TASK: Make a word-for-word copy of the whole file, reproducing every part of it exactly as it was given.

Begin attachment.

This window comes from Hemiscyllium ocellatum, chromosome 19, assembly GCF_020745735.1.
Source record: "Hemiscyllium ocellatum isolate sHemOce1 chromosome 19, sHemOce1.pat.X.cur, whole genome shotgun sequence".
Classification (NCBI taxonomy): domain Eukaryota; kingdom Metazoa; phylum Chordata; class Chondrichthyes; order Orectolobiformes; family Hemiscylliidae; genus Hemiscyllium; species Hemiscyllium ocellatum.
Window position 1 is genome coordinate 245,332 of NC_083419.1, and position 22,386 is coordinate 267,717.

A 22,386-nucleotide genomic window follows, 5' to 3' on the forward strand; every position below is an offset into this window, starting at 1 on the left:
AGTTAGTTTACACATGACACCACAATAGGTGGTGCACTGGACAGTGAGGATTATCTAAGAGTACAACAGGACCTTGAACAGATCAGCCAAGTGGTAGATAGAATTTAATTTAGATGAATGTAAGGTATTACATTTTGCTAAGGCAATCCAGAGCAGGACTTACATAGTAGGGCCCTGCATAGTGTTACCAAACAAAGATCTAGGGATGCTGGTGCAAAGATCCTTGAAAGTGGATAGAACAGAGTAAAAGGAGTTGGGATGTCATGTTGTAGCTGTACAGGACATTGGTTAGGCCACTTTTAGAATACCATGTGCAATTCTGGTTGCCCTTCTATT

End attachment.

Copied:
This window comes from Hemiscyllium ocellatum, chromosome 19, assembly GCF_020745735.1.
Source record: "Hemiscyllium ocellatum isolate sHemOce1 chromosome 19, sHemOce1.pat.X.cur, whole genome shotgun sequence".
Classification (NCBI taxonomy): domain Eukaryota; kingdom Metazoa; phylum Chordata; class Chondrichthyes; order Orectolobiformes; family Hemiscylliidae; genus Hemiscyllium; species Hemiscyllium ocellatum.
Window position 1 is genome coordinate 245,332 of NC_083419.1, and position 22,386 is coordinate 267,717.

A 22,386-nucleotide genomic window follows, 5' to 3' on the forward strand; every position below is an offset into this window, starting at 1 on the left:
AGTTAGTTTACACATGACACCACAATAGGTGGTGCACTGGACAGTGAGGATTATCTAAGAGTACAACAGGACCTTGAACAGATCAGCCAAGTGGTAGATAGAATTTAATTTAGATGAATGTAAGGTATTACATTTTGCTAAGGCAATCCAGAGCAGGACTTACATAGTAGGGCCCTGCATAGTGTTACCAAACAAAGATCTAGGGATGCTGGTGCAAAGATCCTTGAAAGTGGATAGAACAGAGTAAAAGGAGTTGGGATGTCATGTTGTAGCTGTACAGGACATTGGTTAGGCCACTTTTAGAATACCATGTGCAATTCTGGTTGCCCTTCTATT